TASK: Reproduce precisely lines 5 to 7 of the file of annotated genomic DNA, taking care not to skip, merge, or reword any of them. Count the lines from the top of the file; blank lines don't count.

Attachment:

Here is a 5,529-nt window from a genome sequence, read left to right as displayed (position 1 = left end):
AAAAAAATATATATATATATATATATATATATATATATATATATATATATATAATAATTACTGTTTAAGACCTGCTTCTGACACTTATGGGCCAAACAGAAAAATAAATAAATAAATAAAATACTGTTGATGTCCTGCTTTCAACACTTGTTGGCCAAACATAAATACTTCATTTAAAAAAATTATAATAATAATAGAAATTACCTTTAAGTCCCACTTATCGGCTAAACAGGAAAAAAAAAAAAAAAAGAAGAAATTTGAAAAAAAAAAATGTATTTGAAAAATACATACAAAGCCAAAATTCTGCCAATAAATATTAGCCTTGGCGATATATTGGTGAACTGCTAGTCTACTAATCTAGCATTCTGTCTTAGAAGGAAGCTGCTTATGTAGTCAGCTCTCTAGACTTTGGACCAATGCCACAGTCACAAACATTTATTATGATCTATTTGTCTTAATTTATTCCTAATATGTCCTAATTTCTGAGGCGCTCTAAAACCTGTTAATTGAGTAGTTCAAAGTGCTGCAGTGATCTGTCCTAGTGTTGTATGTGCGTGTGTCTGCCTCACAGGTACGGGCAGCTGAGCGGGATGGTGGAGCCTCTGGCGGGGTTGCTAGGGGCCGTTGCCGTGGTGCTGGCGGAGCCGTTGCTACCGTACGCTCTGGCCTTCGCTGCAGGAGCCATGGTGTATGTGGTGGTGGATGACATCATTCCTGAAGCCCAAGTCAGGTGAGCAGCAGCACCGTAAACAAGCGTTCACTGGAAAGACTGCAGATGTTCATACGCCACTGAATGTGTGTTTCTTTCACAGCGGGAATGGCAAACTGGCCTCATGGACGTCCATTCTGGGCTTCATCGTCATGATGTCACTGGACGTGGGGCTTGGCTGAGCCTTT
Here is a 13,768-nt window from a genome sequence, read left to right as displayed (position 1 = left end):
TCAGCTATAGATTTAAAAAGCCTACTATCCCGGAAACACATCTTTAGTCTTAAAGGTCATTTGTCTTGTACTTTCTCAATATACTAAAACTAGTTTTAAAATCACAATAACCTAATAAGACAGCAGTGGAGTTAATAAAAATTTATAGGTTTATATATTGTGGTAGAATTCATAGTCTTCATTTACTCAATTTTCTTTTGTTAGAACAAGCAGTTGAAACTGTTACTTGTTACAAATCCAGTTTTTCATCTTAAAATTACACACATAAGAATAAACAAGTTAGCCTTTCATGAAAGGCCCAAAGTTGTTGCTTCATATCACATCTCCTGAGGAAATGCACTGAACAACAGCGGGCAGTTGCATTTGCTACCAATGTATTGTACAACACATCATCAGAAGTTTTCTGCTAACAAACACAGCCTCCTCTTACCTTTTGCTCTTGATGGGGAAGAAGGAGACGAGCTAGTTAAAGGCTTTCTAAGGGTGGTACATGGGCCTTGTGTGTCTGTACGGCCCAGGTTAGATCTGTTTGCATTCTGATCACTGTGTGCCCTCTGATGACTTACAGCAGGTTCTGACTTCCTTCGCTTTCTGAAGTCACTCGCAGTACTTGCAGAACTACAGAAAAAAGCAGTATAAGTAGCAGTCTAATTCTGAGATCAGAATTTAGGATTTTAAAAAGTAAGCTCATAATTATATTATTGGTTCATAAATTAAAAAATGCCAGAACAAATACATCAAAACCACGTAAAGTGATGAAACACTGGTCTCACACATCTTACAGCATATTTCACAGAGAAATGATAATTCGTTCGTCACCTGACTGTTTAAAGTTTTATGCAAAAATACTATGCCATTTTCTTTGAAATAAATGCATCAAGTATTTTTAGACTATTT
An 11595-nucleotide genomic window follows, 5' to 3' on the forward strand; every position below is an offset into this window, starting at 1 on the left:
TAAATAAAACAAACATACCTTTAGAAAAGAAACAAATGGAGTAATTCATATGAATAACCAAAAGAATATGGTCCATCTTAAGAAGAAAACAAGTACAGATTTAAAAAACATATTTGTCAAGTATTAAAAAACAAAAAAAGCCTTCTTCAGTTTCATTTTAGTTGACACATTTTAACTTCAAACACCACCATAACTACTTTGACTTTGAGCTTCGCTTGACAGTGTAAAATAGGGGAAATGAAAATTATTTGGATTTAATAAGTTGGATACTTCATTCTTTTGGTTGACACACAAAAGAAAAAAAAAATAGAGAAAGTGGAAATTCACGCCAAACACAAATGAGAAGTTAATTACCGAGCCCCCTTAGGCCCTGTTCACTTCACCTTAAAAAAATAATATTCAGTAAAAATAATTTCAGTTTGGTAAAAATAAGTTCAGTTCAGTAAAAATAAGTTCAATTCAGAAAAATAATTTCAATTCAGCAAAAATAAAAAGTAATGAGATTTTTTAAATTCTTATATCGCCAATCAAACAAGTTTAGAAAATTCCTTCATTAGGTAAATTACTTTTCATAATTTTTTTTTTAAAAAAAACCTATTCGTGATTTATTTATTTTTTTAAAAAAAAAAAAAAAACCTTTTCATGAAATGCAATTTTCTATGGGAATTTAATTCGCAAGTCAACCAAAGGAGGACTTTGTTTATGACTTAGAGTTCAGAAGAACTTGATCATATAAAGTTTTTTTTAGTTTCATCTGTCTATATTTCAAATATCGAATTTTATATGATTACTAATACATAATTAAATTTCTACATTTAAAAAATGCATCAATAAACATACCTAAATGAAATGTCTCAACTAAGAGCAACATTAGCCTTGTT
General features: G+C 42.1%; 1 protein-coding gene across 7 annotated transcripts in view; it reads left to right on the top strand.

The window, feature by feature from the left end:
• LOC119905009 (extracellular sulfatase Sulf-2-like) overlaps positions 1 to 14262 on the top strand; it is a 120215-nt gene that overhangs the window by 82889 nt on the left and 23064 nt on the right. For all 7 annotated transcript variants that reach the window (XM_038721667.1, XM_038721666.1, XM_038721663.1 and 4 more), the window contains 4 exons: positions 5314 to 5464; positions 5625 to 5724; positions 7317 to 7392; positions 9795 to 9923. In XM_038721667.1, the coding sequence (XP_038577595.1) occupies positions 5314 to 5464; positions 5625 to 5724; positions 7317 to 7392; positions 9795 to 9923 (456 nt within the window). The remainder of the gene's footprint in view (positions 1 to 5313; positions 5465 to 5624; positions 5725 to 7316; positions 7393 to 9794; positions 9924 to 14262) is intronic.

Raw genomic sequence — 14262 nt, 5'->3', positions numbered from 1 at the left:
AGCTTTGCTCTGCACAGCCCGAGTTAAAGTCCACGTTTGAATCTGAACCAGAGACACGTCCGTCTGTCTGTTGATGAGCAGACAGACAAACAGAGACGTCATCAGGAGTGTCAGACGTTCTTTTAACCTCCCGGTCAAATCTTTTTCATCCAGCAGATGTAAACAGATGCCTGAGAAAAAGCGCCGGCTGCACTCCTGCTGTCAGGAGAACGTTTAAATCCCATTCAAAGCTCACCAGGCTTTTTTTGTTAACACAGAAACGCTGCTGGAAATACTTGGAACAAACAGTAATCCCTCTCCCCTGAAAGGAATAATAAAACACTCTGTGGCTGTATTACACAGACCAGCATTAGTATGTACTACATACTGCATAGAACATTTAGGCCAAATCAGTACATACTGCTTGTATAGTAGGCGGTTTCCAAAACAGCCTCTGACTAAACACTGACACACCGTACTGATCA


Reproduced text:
An 11595-nucleotide genomic window follows, 5' to 3' on the forward strand; every position below is an offset into this window, starting at 1 on the left:
TAAATAAAACAAACATACCTTTAGAAAAGAAACAAATGGAGTAATTCATATGAATAACCAAAAGAATATGGTCCATCTTAAGAAGAAAACAAGTACAGATTTAAAAAACATATTTGTCAAGTATTAAAAAACAAAAAAAGCCTTCTTCAGTTTCATTTTAGTTGACACATTTTAACTTCAAACACCACCATAACTACTTTGACTTTGAGCTTCGCTTGACAGTGTAAAATAGGGGAAATGAAAATTATTTGGATTTAATAAGTTGGATACTTCATTCTTTTGGTTGACACACAAAAGAAAAAAAAAATAGAGAAAGTGGAAATTCACGCCAAACACAAATGAGAAGTTAATTACCGAGCCCCCTTAGGCCCTGTTCACTTCACCTTAAAAAAATAATATTCAGTAAAAATAATTTCAGTTTGGTAAAAATAAGTTCAGTTCAGTAAAAATAAGTTCAATTCAGAAAAATAATTTCAATTCAGCAAAAATAAAAAGTAATGAGATTTTTTAAATTCTTATATCGCCAATCAAACAAGTTTAGAAAATTCCTTCATTAGGTAAATTACTTTTCATAATTTTTTTTTTAAAAAAAACCTATTCGTGATTTATTTATTTTTTTAAAAAAAAAAAAAAAACCTTTTCATGAAATGCAATTTTCTATGGGAATTTAATTCGCAAGTCAACCAAAGGAGGACTTTGTTTATGACTTAGAGTTCAGAAGAACTTGATCATATAAAGTTTTTTTTAGTTTCATCTGTCTATATTTCAAATATCGAATTTTATATGATTACTAATACATAATTAAATTTCTACATTTAAAAAATGCATCAATAAACATACCTAAATGAAATGTCTCAACTAAGAGCAACATTAGCCTTGTT
General features: G+C 42.1%; 1 protein-coding gene across 7 annotated transcripts in view; it reads left to right on the top strand.